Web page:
3. Loss of Skills: Loss of skills can be a consequence of burnout, characterized by intense physical, mental, or emotional exhaustion. Many individuals with autism note that this may result from difficulty navigating a world designed for neurotypical people. Those masking autism are constantly in denial of their needs and may become completely exhausted, thus experiencing a loss of abilities.
  4. Delayed Diagnosis: Masking the symptoms of autism makes it difficult for caregivers to identify the areas of development that require support in children, leading to overlooking the situation and not receiving a diagnosis and necessary support. Early diagnosis and intervention offer invaluable developmental benefits for individuals with autism, who, in the long term, may benefit from tools to successfully manage various life situations, as well as learn and improve essential skills and achieve independence, among others.
  5. Loss of Identity: People who practice masking in autism often adopt different roles to disguise their behaviors over the years, losing sight of their true identity. In addition, this increases their sense of loneliness, as they feel that their friendships are not authentic.

Strategies for Fostering Autism Acceptance

Promoting autism acceptance is a crucial step towards diminishing the need for masking in autism. The primary reason neurodiverse individuals resort to this coping mechanism is their desire for acceptance and their fear of being misunderstood or mistreated.

At ABA Centers of America, we champion autism advocacy and strive daily to ensure that individuals and families living with autism can lead fulfilled and joyful lives. With the following strategies, we can foster autism acceptance:

  • Demonstrate Acceptance: If a loved one displays traits of autism, it’s essential to reassure them that they are perfectly fine as they are and don’t need to mask their true selves. Regardless of where they fall on the spectrum, affirm their worthiness of love and acceptance, emphasizing that they should never feel ashamed to be authentic.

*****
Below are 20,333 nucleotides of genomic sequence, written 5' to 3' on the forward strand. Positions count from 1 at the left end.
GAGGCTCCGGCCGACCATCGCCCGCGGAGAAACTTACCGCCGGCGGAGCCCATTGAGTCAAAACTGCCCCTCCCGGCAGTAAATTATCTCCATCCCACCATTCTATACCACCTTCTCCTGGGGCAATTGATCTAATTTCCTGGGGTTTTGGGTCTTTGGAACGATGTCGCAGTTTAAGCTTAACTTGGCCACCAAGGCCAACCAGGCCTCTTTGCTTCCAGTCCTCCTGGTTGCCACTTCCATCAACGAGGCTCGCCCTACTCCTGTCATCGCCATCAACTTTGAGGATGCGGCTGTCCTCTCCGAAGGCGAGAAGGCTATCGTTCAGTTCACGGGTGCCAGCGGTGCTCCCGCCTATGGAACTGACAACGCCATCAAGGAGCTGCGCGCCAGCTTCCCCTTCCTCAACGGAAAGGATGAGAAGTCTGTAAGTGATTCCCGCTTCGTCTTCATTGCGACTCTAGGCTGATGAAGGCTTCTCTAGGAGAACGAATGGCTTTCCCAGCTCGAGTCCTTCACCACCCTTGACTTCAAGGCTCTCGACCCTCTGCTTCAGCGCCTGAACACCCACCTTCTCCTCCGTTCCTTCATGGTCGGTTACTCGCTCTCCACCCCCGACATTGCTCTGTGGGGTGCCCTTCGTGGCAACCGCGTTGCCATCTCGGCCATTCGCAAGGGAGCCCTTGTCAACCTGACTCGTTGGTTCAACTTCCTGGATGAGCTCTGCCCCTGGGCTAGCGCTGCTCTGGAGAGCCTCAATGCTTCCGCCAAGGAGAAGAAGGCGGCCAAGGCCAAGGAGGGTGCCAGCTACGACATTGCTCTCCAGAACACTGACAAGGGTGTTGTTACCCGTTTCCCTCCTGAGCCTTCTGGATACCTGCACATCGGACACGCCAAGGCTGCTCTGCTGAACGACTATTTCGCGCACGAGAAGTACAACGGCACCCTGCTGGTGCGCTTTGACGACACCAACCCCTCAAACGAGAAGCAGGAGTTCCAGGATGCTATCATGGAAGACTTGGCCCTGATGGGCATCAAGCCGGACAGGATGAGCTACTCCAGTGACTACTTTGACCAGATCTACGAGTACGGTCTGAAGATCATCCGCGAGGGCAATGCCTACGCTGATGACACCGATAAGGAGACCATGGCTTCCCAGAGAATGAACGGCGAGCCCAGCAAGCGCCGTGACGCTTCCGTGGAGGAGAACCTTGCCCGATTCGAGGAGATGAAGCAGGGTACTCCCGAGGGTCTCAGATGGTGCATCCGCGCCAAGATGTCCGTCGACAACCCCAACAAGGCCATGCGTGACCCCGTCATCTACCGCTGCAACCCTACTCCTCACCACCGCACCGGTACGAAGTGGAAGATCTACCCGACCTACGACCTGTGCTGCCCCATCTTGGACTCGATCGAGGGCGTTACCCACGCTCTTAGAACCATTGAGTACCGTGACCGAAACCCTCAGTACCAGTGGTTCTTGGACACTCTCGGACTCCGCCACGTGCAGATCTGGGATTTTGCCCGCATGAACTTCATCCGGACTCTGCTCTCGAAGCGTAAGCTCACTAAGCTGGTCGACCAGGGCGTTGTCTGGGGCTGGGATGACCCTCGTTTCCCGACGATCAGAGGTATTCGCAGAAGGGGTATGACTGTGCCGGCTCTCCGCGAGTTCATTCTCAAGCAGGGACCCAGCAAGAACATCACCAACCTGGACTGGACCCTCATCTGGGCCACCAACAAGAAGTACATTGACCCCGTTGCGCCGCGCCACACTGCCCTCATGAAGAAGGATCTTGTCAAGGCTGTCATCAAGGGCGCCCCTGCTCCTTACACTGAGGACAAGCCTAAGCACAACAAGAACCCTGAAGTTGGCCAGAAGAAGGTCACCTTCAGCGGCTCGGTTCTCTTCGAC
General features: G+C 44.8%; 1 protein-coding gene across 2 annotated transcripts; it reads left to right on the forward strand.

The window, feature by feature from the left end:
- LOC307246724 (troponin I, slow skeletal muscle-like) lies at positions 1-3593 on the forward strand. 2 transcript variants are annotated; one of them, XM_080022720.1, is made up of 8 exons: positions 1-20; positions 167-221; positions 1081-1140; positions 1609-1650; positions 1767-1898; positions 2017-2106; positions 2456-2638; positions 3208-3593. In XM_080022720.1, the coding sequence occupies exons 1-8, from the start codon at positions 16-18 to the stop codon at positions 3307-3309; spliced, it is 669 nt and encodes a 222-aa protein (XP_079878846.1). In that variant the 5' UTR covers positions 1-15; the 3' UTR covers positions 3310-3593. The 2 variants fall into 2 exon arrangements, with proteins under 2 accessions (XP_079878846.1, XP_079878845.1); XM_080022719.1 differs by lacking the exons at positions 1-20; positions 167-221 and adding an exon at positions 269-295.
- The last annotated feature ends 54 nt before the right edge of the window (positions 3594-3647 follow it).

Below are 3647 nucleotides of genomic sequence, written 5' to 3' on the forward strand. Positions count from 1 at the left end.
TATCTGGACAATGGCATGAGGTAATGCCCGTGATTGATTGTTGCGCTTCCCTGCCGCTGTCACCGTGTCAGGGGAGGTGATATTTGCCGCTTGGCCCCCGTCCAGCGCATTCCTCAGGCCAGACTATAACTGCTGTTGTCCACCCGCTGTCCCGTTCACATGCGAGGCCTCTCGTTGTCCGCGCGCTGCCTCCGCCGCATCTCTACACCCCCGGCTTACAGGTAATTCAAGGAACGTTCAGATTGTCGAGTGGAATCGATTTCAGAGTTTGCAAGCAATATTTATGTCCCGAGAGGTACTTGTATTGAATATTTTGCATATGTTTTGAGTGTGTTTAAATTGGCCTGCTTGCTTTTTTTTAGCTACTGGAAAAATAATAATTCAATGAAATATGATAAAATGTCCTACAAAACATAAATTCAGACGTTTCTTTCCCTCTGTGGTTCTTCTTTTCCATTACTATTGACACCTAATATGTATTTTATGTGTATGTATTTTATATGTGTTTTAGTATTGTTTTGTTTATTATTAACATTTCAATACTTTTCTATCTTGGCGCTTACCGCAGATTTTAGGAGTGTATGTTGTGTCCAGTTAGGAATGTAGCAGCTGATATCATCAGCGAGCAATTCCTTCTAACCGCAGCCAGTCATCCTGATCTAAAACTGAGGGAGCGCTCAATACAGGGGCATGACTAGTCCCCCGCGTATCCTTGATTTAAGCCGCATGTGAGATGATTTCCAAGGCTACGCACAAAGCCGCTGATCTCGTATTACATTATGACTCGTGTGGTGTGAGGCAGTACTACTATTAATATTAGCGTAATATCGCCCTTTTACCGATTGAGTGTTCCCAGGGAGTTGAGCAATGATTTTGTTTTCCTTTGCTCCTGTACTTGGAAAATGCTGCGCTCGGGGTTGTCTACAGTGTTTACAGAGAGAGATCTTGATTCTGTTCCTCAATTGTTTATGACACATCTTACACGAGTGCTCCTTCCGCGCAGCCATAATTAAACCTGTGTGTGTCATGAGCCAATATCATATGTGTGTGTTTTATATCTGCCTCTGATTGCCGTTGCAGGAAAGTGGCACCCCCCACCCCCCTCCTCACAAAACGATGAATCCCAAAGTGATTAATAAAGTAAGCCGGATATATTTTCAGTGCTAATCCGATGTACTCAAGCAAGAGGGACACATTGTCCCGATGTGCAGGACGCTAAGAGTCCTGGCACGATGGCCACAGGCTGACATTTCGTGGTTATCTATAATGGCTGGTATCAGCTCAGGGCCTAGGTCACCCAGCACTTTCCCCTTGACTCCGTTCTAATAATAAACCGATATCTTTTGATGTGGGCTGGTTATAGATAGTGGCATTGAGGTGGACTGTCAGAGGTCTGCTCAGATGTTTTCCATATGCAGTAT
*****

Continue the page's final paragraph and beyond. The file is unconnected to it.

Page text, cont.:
• Implement Appropriate Solutions: Not all behaviors associated with autism require intervention, particularly those posing no harm. However, individuals with autism can substitute certain stimulatory behaviors with other alternatives. For instance, fidget spinners or rocking chairs may be suitable substitutes for individuals who habitually lick their hands or rock back and forth.
  • Advocate for Autism Awareness: Creating a world more accepting of differences necessitates active discussion and advocacy for autism-related causes. Educating oneself about autism, sharing information, and fostering dialogue are critical steps toward increasing public awareness of the disorder. A greater understanding of specific behaviors exhibited by neurodiverse individuals, such as avoiding eye contact, can enhance interactions with them and prevent undue labeling, judgment, or rejection.
  • Celebrate Individual Value: Autism offers an opportunity to appreciate diverse ways of perceiving and experiencing the world. Embracing diversity and differences from a learning perspective can foster empathy and drive positive societal change.
  • Engage in ABA Therapy: Experts recommend ABA therapy for children, adolescents, and adults with autism. This therapy centers on teaching essential skills and alternative coping strategies without attempting to alter the individual’s personality. It aims to understand the external factors influencing their behavior and work towards minimizing or eliminating them, thus benefiting those with autism. Additionally, ABA therapy equips individuals for life transitions such as school and career planning, arming them with practical tools that prioritize their needs and well-being.

More About ABA Centers of America

ABA Centers of America offers its services to all neurodiverse individuals in Massachusetts and New Hampshire, regardless of age. Our ABA diagnostic and therapy services can be beneficial to those individuals on the spectrum seeking support.

Masking in autism carries numerous consequences that no one should experience. We all have the right to be our most authentic selves and receive acceptance and love. Through our ABA therapy, children, adolescents, and adults can get the support they need to navigate the world, considering their needs to learn skills and enhance their strengths without the need to mask their autism.

To learn more about autism, receive a diagnosis, or begin ABA therapy, we invite you to visit our website or call us at (844) 923-4222. Neurodiversity shouldn’t be something to be ashamed of but a unique and valuable aspect of human diversity that enriches our collective experience!

Discover how our autism treatment services can help you.